The Realities of an Internship

Enough time has gone by since my last blog post, that I’m now allowed to pull my soapbox back out and talk more about what you can expect from an internship.

I often tell this story about how I hated my first day as an intern at BookEnds. I was tasked with re-organizing the bookshelves (a task I ironically obsess over now) and spent 8 hours doing that and getting through 1/1,000,000th of the books we had here. I had these expectations of coming in and editing bestselling books, and being thrown up in the air in celebration like the little girl from the taco commercial when she decides everyone can have both hard shell and soft shell tacos.

Eventually, I got over myself. But it’s really one of the best lessons I’ve ever learned in publishing/my career– a job will likely never be what you expect it to be. Truth is, that full day-turned-week of re-organizing the bookshelves fully immersed me in BookEnds’ list. I can tell you just about any client’s book titles/series/publisher/agent off the top of my head. (Some pseudonyms still trip me up, not gonna lie.)

The lesson here is this: an internship or job is what you make of it. Look at shelving books as an opportunity to learn the agency/publisher’s list. Filing is a great way to familiarize yourself with publishing documents. If you have an open office environment like BookEnds, go ahead and ask questions on the spot: “What does this mean?” “What is a warranty and indemnities clause?” “Wednesday Books is an imprint of Macmillan?” “What IS an Imprint, anyway?”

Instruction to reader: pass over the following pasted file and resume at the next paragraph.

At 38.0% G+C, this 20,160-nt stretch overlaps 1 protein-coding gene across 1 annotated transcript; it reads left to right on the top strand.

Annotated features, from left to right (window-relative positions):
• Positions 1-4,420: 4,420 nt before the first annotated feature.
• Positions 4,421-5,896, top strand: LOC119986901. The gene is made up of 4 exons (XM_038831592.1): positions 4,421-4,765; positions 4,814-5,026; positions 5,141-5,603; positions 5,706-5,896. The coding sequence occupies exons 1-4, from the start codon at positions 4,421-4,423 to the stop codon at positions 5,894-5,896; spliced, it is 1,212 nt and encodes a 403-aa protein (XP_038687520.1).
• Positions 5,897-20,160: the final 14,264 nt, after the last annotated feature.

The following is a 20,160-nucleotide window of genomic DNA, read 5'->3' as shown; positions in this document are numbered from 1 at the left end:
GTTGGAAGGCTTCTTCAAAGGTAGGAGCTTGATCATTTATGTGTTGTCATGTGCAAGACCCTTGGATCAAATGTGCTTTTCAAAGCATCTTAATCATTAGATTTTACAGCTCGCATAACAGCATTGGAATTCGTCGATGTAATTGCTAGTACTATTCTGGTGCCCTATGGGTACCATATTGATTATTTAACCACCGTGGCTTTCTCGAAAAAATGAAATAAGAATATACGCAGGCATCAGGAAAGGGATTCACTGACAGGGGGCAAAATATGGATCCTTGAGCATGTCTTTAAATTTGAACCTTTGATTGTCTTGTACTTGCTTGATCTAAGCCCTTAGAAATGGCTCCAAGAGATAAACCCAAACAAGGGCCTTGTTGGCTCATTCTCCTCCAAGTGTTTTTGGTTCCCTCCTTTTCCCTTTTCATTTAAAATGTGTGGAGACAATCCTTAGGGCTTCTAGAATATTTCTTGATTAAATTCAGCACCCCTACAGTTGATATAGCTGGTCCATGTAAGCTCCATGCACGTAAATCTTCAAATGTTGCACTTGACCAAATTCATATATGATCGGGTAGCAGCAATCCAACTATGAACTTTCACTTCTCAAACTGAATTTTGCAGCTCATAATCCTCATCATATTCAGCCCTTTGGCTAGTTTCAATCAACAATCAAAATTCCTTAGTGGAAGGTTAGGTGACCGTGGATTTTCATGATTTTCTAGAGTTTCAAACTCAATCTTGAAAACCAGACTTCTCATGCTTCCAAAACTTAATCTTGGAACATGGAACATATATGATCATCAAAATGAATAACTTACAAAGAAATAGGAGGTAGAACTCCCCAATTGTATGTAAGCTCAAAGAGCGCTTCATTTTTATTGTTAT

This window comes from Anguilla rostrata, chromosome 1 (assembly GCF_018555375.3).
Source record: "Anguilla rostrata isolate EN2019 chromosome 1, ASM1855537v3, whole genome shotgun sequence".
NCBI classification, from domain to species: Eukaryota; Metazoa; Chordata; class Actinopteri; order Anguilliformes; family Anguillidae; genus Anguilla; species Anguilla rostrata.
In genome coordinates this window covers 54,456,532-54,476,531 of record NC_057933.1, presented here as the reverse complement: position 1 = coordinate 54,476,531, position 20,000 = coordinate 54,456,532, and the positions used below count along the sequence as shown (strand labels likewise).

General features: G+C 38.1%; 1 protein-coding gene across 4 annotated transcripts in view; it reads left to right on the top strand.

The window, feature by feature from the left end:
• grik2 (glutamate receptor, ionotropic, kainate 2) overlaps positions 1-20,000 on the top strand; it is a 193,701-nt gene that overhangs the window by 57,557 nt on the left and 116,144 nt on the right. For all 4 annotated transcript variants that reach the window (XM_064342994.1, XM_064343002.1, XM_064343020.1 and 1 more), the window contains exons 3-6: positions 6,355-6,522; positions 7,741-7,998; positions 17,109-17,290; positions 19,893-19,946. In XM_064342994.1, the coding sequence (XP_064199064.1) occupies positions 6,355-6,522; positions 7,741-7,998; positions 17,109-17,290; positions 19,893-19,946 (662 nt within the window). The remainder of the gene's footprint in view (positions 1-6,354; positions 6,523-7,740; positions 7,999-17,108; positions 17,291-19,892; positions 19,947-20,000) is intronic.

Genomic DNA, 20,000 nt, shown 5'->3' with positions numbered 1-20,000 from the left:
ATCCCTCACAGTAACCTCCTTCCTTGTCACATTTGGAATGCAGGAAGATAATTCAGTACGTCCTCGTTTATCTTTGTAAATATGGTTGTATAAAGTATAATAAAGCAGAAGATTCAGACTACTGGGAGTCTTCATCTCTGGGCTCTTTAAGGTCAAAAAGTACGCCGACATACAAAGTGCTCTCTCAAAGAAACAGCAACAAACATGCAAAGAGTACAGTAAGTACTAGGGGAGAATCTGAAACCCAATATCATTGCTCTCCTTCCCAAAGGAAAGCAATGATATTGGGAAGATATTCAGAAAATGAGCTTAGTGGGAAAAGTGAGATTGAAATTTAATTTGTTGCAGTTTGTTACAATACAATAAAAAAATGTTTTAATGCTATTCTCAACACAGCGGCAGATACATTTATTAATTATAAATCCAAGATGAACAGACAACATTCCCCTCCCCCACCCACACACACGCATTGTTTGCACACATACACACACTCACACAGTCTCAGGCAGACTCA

If the office is not that open at the time, make a list of those questions and bring them up to your supervisor when you have the time.

Also, don’t be afraid to ask your supervisor for more tasks, or more information on tasks they might be doing. We’d love to have you work on a revision with us, if there’s a book you’re particularly interested. A second set of eyes never hurts. If what you’re particularly interested in happens to be contracts, ask to read through a couple more and talk about them a bit. While BookEnds strives to make our internships as well-rounded and fulfilling of a position as we could, we might be missing/not focusing on what you really love, and it’s okay to let us know. There might be ways we can fit more of that fun stuff in for you.

Basically, when things aren’t going the way you hoped in your new position, it might be that you’re getting in the way. Move over; keep your eyes and ears open, and make that internship what you want it to be.

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3 comments

  1. Ya know, I missed that post about hating the first day at BookEnds! On the other hand, you’ve gone from lowly intern to agent at one of the best agencies around, so it obviously worked for you. Congratulations, and I’m looking forward to seeing you in NY this summer! If I can get a flight, that is…

    I always enjoy your posts. 😉

  2. It’s great to hear that an agency commits time to teach an intern instead of just leaving them to be seen and not heard. I wish I could intern with you all! My cats won’t let me relocate to New York , I’m afraid… 😉
    I do have one question; I hope it’s okay to ask this here. If an individual is currently querying (at your agency and/or others), is that a hindrance to being considered for an internship at those agencies? I’ve never seen this addressed.
    Thank you for your post!

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